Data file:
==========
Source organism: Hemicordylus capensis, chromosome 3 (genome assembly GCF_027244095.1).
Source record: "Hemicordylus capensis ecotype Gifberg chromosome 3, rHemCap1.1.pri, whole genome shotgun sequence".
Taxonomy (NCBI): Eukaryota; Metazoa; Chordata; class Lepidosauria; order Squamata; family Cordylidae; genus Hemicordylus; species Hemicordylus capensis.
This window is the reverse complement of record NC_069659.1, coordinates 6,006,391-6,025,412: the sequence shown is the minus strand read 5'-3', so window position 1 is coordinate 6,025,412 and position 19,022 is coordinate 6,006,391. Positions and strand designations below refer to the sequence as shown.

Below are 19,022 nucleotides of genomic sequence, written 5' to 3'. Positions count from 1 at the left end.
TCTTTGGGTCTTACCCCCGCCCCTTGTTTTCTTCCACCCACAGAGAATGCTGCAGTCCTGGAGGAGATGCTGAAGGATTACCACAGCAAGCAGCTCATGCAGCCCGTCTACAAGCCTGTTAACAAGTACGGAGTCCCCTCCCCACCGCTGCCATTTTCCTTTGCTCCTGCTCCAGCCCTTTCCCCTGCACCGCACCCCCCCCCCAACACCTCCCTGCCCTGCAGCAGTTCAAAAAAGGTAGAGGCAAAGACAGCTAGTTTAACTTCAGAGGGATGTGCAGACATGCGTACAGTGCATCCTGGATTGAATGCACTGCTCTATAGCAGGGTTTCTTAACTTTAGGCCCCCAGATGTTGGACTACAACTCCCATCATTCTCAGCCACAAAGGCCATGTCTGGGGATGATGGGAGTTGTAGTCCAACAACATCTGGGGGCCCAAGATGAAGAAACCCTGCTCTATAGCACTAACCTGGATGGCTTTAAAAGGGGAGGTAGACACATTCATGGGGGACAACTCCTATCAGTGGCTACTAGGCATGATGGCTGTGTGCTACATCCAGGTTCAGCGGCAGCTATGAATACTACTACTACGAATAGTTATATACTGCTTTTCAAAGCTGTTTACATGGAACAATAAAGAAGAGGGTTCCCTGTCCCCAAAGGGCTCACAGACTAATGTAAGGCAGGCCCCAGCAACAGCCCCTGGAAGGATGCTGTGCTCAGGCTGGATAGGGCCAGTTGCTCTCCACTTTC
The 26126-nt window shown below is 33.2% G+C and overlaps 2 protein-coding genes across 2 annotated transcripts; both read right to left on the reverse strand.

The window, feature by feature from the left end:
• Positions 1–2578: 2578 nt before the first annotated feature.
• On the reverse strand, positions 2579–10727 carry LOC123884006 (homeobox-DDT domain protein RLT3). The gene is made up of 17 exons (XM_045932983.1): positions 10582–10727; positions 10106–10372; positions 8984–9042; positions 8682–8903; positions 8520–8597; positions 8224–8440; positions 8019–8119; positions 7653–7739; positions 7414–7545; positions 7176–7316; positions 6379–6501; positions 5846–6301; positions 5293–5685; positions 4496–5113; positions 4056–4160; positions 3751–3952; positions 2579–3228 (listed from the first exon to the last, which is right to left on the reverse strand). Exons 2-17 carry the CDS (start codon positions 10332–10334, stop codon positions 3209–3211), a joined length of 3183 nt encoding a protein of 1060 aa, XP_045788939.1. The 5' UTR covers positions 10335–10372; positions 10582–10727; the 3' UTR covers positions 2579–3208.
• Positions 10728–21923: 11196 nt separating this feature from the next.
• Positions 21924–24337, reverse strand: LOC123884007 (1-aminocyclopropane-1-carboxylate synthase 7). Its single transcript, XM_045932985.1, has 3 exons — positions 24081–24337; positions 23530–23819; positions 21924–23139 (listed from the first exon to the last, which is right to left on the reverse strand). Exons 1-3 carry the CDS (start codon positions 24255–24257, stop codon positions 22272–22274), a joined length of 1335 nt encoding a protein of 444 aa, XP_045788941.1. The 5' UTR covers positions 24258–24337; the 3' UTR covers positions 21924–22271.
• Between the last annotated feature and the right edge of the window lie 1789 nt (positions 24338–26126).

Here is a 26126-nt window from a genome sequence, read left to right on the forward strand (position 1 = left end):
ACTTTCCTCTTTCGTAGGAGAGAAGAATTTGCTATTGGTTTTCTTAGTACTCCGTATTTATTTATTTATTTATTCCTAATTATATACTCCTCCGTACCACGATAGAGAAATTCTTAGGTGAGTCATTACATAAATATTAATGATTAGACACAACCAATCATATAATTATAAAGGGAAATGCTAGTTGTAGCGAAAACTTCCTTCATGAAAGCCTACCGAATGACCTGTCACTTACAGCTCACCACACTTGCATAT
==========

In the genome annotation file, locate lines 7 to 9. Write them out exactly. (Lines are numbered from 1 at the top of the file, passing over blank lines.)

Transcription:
The 26126-nt window shown below is 33.2% G+C and overlaps 2 protein-coding genes across 2 annotated transcripts; both read right to left on the reverse strand.

The window, feature by feature from the left end:
• Positions 1–2578: 2578 nt before the first annotated feature.